Sewing Box Pleat & Inverted Box Pleat

Posted On January 15, 2017

Made To Sew - Box Pleat & Inverted Pleat

I have a fondness for pleats, I love the texture and depth they bring to an item whether it be a dressmaking project, home furnishings or other accessories. As our latest pattern for Sewing World Magazine (the Ava Skirt) features inverted box pleats I thought it was time I filmed a ‘how to’ tutorial, sharing tips and techniques for both a Box Pleat and Inverted Box Pleat.

What are pleats?
Let’s start by looking at the basics. Pleats are folds in fabric to create, volume, texture and detail. There are a number of different ways to pleat fabric and the method you use will depend on the project you are working on. Pleats can be used for design and / or function on garments, home furnishings or other accessories.

Difference between Box Pleat & Inverted Box Pleat…
There is little difference between a Box Pleat and Inverted Box Pleat. In fact they are the same thing! The difference is what you see on the RIGHT side of the fabric. The back of a box pleat will look like an inverted pleat and vice versa. Therefore the methodology is the same, you just have to decide which pleat you want to show on the RIGHT side of your product.

Image 4

Image above shows the RIGHT side of both fabrics. The pink fabric is a Box Pleat and the green fabric is an Inverted Box Pleat.

How to create a Box Pleat & Inverted Box Pleat:
For this tutorial I am going to presume that you are working with a pattern that has pleats. The pleats will be marked on the pattern with solid or dotted lines and arrows (for the direction to fold / press the pleat).

You are going to need to start by marking the pleat details onto the WRONG side of your fabric, you can use carbon paper, chalk, a removable pen, thread tracing and tailor’s tacks or simply clip to create notches at the top of the pleat. If you are creating a inverted pleat it is useful to have these markings on the RIGHT side of the fabric. The safest way to take markings from the wrong side of the fabric to the right size is using thread tracing and stitching a row of basting / tacking stitches along your markings. You are welcome to use other methods but you don’t want to damage the fabric on the right side or mark it permanently.

Image 5

Inverted Box Pleat: To complete an Inverted Pleat, work from the RIGHT side of the fabric. Use the markings (thread tracing completed above) visible on the right side of the fabric, pinch and crease the line on the left and move the line to meet the centre line. Complete for the right side, so that the left and right lines meet with a fold at the centre line.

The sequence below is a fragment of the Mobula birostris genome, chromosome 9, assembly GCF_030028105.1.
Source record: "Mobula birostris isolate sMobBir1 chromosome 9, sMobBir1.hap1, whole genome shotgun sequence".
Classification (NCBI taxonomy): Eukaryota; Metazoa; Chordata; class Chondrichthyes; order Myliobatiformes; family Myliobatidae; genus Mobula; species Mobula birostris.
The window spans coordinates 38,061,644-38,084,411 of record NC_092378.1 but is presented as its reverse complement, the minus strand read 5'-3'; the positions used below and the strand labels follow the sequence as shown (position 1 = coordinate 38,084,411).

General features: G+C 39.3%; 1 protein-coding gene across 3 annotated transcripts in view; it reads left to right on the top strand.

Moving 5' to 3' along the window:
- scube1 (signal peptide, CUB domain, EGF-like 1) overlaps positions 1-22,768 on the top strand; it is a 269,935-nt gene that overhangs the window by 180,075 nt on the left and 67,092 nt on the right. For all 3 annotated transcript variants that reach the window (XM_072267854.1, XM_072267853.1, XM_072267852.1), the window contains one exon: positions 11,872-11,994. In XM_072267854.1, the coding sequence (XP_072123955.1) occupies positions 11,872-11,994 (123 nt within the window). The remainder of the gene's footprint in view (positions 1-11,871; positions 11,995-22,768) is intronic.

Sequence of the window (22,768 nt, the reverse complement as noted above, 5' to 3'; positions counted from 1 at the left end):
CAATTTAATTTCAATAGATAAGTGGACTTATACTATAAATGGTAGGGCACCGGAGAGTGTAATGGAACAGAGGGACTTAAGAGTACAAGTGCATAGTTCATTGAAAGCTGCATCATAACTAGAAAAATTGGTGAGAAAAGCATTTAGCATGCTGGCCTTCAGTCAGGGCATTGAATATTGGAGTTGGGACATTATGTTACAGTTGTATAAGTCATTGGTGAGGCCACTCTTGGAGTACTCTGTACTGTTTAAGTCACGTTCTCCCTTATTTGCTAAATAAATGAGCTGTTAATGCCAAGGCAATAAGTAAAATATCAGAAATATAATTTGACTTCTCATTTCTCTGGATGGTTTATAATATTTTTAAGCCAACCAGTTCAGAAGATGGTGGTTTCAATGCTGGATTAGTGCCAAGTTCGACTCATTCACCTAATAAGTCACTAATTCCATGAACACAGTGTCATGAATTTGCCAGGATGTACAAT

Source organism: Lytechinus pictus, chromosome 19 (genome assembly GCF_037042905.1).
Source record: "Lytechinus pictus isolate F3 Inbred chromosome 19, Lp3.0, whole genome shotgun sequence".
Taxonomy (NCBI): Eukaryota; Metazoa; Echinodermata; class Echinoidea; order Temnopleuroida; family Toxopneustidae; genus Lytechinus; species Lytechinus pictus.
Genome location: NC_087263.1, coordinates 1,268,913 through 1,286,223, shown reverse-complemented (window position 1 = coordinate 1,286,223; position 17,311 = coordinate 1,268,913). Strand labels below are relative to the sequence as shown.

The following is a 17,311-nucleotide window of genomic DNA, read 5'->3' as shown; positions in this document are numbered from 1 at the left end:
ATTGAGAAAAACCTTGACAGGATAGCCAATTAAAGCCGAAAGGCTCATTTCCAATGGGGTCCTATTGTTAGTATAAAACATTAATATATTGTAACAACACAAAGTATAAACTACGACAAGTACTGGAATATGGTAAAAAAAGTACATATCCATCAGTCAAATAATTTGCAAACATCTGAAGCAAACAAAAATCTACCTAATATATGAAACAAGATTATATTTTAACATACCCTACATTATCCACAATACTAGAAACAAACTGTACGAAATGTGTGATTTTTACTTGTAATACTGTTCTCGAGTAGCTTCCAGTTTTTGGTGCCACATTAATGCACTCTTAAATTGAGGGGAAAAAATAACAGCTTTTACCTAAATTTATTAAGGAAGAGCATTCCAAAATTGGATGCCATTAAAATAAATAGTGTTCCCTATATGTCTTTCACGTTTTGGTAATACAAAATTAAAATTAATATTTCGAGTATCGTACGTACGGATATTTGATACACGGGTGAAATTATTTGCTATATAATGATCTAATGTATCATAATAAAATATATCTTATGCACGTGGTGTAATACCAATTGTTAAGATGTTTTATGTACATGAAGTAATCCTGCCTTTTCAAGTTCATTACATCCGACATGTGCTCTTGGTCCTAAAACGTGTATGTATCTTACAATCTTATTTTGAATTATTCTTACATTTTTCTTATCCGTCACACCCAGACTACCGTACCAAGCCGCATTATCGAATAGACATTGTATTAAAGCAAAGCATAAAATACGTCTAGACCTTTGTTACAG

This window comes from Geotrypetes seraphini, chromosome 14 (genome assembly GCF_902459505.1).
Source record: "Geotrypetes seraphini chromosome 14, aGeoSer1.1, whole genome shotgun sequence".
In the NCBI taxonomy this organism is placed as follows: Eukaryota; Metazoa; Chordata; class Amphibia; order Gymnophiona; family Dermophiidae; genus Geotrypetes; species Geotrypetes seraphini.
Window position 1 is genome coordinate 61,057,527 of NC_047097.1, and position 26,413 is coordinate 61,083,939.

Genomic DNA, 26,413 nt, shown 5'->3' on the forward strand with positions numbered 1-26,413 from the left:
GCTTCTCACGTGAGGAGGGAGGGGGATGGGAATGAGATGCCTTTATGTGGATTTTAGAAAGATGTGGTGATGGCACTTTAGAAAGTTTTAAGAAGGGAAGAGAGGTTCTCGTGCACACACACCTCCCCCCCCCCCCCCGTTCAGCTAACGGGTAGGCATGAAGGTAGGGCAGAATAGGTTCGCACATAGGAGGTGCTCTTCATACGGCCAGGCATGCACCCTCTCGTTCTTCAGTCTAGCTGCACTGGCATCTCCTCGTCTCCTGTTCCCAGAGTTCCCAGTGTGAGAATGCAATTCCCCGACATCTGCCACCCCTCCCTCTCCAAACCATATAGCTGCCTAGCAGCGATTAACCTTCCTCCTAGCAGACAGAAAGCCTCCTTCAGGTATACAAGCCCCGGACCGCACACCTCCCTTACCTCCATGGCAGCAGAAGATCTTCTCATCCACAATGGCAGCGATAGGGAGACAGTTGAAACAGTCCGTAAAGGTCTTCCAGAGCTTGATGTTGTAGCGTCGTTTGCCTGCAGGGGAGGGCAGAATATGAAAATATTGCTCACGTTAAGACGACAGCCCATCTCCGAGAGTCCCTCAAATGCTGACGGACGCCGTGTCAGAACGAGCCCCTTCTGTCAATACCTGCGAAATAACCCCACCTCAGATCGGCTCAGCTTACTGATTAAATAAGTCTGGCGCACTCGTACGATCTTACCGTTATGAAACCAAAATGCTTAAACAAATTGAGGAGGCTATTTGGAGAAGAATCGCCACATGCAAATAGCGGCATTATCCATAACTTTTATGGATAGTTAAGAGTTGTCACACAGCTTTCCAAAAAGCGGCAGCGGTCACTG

Image 8

Image 9

Image 10

Image 11

Image 12

Box Pleat: To complete the Box Pleat, work from the WRONG side of the fabric. As above pinch and crease the line on the left and move the line to meet the centre line. Complete for the right side, so that the two lines meet with a fold at the centre line.

As you can see both techniques are in fact the same, what matters if whether you create them on the wrong or right side of the fabric.

Image 15

Image 17

Image 18

Image 19

Image 20

Above Image: WRONG side of the fabric facing up.

Image 21

Above Image: RIGHT side of the fabric facing up.

Securing Pleats…
You will need to hold the pleats in position, this will allow you to attach a waistband or binding to the edge of the pleat. If you are planning on sewing across the edge with a permanent stitch you only need to baste / tack the pleats in position at this stage.

This can be completed by hand or on the sewing machine (use stitch length 4mm, no back-stitch), stitch near or on the stitching line, complete this for the width of the pleat.

Image 22

Image 25

Made To Sew - Box Pleat & Inverted Pleat 16

It is important that you hold the folds of the pleat close together (on the stitching line) so that they meet at the centre line, you don’t want this to gape when you stitch your next seam (e.g. a waistband). However there are occasions when you might want to have a gap at the centre of the pleats, this will depend on your design but there should only be a gap if you designed it!

If your not sewing another permanent seam across the pleats (e.g. attaching a waistband) I would recommend that you stitch across the the pleats more securely, use a standard 2.5mm stitch length on the sewing machine, back-stitch at the start and end of the seam.

Pressing Pleats…
Press the pleats in position, either the full way down the product or just at one edge. Again this will depend on the look you are after!

Image 27

Why not watch our tutorial on YouTube to see the pleats in action: Click Here!

Leave a Reply

Your email address will not be published.

You may use these HTML tags and attributes: <a href="" title=""> <abbr title=""> <acronym title=""> <b> <blockquote cite=""> <cite> <code> <del datetime=""> <em> <i> <q cite=""> <strike> <strong>